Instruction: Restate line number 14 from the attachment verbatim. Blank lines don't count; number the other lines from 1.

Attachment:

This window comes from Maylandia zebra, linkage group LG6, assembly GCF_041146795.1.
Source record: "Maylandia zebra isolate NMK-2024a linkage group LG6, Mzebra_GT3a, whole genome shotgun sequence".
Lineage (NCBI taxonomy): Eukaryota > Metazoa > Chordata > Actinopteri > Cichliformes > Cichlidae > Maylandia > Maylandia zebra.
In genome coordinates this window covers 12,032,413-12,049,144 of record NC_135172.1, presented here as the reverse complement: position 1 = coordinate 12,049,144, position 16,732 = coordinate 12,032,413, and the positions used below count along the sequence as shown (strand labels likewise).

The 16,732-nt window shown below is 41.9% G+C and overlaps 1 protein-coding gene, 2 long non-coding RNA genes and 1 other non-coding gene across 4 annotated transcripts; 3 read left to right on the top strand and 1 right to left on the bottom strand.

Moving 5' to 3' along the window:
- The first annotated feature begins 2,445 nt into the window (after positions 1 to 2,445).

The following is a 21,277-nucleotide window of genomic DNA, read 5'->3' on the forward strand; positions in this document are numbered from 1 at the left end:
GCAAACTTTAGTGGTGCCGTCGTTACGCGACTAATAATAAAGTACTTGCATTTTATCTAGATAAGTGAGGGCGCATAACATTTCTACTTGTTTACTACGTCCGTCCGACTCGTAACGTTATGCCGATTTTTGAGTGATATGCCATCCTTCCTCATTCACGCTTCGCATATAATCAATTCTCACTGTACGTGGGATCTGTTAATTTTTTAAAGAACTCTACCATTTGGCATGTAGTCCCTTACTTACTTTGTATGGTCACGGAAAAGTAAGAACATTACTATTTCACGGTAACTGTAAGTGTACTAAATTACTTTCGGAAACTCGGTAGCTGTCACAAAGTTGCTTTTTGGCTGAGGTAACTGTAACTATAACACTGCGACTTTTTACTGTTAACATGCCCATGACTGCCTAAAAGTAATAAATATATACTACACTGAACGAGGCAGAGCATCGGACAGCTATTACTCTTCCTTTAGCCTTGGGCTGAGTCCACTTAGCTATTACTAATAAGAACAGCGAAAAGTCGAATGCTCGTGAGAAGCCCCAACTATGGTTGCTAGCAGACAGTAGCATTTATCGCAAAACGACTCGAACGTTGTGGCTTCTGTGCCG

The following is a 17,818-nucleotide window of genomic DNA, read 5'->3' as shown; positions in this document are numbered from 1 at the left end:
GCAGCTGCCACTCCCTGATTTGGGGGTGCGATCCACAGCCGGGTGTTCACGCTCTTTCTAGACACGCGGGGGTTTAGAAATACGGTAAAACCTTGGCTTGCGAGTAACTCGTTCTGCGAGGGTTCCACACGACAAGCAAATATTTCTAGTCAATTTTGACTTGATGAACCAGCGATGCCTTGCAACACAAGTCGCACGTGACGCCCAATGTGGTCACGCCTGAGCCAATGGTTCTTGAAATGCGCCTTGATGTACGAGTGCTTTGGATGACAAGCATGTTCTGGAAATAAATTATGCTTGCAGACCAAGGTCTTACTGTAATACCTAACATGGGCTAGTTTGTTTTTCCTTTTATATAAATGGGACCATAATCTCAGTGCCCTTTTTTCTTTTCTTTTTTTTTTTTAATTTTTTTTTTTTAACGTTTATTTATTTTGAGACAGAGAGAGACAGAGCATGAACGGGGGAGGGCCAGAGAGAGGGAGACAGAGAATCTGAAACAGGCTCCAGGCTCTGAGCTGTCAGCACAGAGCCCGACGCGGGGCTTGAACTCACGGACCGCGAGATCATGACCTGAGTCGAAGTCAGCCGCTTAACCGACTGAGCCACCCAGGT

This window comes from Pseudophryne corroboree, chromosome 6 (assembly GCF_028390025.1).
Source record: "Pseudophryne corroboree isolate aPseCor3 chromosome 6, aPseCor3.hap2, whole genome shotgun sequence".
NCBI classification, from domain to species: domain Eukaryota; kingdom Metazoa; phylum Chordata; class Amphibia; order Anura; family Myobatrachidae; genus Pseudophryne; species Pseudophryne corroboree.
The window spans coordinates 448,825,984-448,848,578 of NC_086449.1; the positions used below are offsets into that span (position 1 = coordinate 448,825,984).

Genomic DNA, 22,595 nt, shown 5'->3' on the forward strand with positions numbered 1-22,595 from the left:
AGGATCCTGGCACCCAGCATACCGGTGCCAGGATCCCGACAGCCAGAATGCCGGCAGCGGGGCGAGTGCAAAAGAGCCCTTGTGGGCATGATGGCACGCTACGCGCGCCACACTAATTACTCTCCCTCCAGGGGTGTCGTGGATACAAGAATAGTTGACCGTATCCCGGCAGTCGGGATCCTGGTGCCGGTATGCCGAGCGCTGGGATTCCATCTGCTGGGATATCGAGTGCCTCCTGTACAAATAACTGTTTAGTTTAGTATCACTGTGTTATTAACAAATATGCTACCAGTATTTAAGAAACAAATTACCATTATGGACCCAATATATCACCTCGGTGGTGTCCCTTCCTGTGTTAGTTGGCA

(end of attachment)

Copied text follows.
NCBI classification, from domain to species: domain Eukaryota; kingdom Metazoa; phylum Chordata; class Amphibia; order Anura; family Myobatrachidae; genus Pseudophryne; species Pseudophryne corroboree.